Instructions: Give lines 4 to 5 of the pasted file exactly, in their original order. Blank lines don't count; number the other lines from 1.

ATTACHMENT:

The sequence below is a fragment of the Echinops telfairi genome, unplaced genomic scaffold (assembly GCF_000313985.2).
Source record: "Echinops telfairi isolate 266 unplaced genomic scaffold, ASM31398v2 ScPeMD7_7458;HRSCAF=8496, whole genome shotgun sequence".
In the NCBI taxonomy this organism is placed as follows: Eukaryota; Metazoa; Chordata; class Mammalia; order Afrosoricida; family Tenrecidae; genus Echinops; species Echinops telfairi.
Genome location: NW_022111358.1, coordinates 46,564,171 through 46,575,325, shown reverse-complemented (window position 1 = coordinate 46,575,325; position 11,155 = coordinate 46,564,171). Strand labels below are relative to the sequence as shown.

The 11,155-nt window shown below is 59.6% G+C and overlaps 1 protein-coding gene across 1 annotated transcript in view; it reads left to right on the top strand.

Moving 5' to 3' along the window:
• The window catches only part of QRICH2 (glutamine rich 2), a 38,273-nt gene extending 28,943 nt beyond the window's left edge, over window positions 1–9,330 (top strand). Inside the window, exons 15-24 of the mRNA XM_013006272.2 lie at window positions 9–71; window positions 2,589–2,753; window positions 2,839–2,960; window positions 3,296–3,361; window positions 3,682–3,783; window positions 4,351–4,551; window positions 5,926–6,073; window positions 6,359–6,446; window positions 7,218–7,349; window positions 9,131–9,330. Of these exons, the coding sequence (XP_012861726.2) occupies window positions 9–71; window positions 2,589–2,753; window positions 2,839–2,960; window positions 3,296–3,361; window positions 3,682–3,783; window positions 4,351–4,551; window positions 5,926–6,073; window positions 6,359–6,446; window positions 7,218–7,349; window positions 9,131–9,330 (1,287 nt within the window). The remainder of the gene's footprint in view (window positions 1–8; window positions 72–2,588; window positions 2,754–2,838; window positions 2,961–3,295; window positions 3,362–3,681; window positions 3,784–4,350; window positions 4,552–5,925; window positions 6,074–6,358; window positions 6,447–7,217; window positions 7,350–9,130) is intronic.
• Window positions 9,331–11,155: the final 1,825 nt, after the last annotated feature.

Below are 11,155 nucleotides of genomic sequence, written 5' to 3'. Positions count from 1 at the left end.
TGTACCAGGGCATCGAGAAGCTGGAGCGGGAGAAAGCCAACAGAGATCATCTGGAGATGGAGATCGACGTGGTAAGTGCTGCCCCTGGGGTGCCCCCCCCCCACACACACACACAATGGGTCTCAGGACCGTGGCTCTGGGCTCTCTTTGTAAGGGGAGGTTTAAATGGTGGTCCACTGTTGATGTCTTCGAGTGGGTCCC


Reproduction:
Genome location: NW_022111358.1, coordinates 46,564,171 through 46,575,325, shown reverse-complemented (window position 1 = coordinate 46,575,325; position 11,155 = coordinate 46,564,171). Strand labels below are relative to the sequence as shown.

The 11,155-nt window shown below is 59.6% G+C and overlaps 1 protein-coding gene across 1 annotated transcript in view; it reads left to right on the top strand.